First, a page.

Worker and Firm Responses to Trade Shocks: The UK-China Case
Josh De Lyon and
João Paulo Pessoa
No 3ws94, SocArXiv from Center for Open Science
We exploit the recent surge in Chinese export growth to study the effects of a trade shock on a foreign market - the UK. We find that individuals initially employed in sectors highly exposed to Chinese imports earned less and remained out of employment longer than workers in sectors that were less exposed to import competition in the period 2000-2007. Earnings losses were most severe when workers remained in the same industry, whereas those who switched out of their 2-digit sector were able to mitigate these losses. The effects are heterogeneous across the distribution of earnings within the same age cohort, with initially better-paid workers suffering less in terms of employment and earnings than those initially worse-paid. Female workers experienced a greater fall in total earnings, mostly through reduced years of employment. Furthermore, firms in industries flooded by Chinese products displayed lower employment growth and higher probability of going out of business than firms in sectors more insulated from competition with China.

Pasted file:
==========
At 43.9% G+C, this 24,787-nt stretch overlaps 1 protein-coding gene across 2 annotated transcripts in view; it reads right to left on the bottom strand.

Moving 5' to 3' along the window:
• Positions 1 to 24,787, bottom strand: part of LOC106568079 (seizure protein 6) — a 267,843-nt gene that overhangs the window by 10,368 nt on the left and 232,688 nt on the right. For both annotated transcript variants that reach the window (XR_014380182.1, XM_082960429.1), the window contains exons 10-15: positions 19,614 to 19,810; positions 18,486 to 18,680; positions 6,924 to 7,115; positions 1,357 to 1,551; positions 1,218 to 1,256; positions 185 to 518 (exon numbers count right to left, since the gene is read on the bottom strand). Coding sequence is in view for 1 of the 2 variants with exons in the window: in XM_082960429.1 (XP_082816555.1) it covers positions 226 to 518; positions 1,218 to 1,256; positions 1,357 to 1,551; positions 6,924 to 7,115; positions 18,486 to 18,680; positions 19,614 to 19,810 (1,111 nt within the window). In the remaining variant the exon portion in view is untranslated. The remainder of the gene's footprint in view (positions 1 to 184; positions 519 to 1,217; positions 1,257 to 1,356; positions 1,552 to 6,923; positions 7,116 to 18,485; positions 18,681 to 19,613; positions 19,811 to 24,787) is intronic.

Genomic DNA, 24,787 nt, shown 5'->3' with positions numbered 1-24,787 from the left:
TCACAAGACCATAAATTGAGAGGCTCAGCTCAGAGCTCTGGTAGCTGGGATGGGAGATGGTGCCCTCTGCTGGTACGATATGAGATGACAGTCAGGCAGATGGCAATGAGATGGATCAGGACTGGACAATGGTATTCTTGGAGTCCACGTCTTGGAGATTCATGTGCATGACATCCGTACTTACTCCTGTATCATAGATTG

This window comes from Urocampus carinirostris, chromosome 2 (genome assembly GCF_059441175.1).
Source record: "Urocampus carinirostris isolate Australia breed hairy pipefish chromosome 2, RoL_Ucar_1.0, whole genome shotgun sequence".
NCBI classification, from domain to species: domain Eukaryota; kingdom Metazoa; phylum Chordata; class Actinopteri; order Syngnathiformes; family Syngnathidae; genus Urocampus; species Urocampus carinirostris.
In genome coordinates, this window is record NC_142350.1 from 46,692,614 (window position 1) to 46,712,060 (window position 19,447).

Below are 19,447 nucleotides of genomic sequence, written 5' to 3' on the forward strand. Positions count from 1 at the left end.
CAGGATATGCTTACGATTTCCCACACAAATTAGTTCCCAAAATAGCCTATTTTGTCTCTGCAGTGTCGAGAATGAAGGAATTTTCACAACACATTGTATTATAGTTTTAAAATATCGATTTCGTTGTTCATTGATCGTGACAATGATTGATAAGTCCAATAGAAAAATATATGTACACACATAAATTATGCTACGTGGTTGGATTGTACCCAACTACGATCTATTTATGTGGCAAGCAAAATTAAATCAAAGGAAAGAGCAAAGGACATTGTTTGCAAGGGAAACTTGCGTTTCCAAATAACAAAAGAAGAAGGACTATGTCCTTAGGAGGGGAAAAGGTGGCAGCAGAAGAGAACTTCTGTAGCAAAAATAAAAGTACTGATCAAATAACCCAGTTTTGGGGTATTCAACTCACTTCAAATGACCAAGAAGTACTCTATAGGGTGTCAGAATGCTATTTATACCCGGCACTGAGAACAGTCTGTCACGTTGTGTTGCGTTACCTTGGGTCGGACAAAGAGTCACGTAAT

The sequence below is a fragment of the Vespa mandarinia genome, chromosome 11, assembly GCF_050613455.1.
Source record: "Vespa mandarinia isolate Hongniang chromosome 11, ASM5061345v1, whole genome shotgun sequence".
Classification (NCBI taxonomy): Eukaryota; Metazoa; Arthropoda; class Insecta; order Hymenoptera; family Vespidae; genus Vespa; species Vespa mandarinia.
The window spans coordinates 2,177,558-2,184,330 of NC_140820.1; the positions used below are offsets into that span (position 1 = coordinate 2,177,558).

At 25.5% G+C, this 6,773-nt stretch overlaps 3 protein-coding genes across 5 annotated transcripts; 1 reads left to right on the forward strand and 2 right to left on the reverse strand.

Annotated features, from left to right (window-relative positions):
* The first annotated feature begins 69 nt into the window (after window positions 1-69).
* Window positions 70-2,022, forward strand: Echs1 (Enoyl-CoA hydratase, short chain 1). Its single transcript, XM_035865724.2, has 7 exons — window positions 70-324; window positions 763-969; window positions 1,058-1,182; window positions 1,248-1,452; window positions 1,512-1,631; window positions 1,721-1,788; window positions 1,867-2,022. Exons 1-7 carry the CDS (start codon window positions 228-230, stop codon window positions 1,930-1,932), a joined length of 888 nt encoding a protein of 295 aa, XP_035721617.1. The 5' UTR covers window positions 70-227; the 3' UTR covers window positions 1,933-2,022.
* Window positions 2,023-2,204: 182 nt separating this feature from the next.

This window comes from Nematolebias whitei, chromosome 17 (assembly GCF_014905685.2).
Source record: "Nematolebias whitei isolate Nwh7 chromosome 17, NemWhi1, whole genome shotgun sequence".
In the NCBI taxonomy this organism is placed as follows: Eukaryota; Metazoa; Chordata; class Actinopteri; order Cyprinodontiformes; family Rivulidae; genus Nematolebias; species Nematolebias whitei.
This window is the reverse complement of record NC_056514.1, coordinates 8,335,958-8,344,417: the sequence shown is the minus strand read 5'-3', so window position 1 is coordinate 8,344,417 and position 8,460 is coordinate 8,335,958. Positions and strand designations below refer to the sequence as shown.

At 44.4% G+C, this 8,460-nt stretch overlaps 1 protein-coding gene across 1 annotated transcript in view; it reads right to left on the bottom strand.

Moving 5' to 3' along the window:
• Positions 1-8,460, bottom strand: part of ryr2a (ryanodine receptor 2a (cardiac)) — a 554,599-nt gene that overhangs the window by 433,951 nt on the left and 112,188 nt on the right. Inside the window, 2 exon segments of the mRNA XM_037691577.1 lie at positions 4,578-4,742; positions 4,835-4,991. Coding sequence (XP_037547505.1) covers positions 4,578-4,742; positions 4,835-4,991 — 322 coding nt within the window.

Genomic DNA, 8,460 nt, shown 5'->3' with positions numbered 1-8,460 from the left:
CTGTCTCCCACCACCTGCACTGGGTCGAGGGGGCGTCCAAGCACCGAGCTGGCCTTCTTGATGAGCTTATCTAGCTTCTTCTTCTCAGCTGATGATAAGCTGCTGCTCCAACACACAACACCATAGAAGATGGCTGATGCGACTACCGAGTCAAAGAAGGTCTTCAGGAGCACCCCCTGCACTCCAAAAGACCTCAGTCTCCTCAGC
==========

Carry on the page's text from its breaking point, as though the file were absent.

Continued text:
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Journal Article: Worker and firm responses to trade shocks: The UK-China case (2021)
Working Paper: Worker and firm responses to trade shocks: The UK-China case (2021)
Working Paper: Worker and firm responses to trade shocks: the UK-China case (2021)
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Persistent link: https://EconPapers.repec.org/RePEc:osf:socarx:3ws94
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